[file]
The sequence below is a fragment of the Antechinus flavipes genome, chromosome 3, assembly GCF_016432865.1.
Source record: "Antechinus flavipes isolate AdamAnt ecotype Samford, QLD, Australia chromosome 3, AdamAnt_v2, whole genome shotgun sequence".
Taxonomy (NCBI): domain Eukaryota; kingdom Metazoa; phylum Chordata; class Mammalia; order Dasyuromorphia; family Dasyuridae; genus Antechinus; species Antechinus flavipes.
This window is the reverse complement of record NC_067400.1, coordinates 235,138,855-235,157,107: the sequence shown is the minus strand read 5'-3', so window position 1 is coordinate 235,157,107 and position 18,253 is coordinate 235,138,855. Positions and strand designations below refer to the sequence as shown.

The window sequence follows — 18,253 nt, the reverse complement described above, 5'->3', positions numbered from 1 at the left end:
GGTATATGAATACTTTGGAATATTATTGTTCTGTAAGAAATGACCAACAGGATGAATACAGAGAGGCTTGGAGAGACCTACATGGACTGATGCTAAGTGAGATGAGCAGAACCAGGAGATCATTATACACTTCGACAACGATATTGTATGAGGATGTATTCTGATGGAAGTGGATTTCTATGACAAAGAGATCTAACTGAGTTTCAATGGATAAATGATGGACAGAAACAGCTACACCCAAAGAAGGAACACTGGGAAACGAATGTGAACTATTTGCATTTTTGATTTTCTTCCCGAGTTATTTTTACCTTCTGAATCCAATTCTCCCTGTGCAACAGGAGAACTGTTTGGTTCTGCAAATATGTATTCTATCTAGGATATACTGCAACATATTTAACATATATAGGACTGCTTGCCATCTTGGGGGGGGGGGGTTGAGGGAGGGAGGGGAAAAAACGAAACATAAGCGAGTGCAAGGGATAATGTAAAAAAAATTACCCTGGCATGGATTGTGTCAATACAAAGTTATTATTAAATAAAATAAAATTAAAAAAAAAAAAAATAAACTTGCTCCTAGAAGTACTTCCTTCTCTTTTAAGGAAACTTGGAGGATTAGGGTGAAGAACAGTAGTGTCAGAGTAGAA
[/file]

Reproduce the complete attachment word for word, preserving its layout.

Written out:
The sequence below is a fragment of the Antechinus flavipes genome, chromosome 3, assembly GCF_016432865.1.
Source record: "Antechinus flavipes isolate AdamAnt ecotype Samford, QLD, Australia chromosome 3, AdamAnt_v2, whole genome shotgun sequence".
Taxonomy (NCBI): domain Eukaryota; kingdom Metazoa; phylum Chordata; class Mammalia; order Dasyuromorphia; family Dasyuridae; genus Antechinus; species Antechinus flavipes.
This window is the reverse complement of record NC_067400.1, coordinates 235,138,855-235,157,107: the sequence shown is the minus strand read 5'-3', so window position 1 is coordinate 235,157,107 and position 18,253 is coordinate 235,138,855. Positions and strand designations below refer to the sequence as shown.

The window sequence follows — 18,253 nt, the reverse complement described above, 5'->3', positions numbered from 1 at the left end:
GGTATATGAATACTTTGGAATATTATTGTTCTGTAAGAAATGACCAACAGGATGAATACAGAGAGGCTTGGAGAGACCTACATGGACTGATGCTAAGTGAGATGAGCAGAACCAGGAGATCATTATACACTTCGACAACGATATTGTATGAGGATGTATTCTGATGGAAGTGGATTTCTATGACAAAGAGATCTAACTGAGTTTCAATGGATAAATGATGGACAGAAACAGCTACACCCAAAGAAGGAACACTGGGAAACGAATGTGAACTATTTGCATTTTTGATTTTCTTCCCGAGTTATTTTTACCTTCTGAATCCAATTCTCCCTGTGCAACAGGAGAACTGTTTGGTTCTGCAAATATGTATTCTATCTAGGATATACTGCAACATATTTAACATATATAGGACTGCTTGCCATCTTGGGGGGGGGGGGTTGAGGGAGGGAGGGGAAAAAACGAAACATAAGCGAGTGCAAGGGATAATGTAAAAAAAATTACCCTGGCATGGATTGTGTCAATACAAAGTTATTATTAAATAAAATAAAATTAAAAAAAAAAAAAATAAACTTGCTCCTAGAAGTACTTCCTTCTCTTTTAAGGAAACTTGGAGGATTAGGGTGAAGAACAGTAGTGTCAGAGTAGAA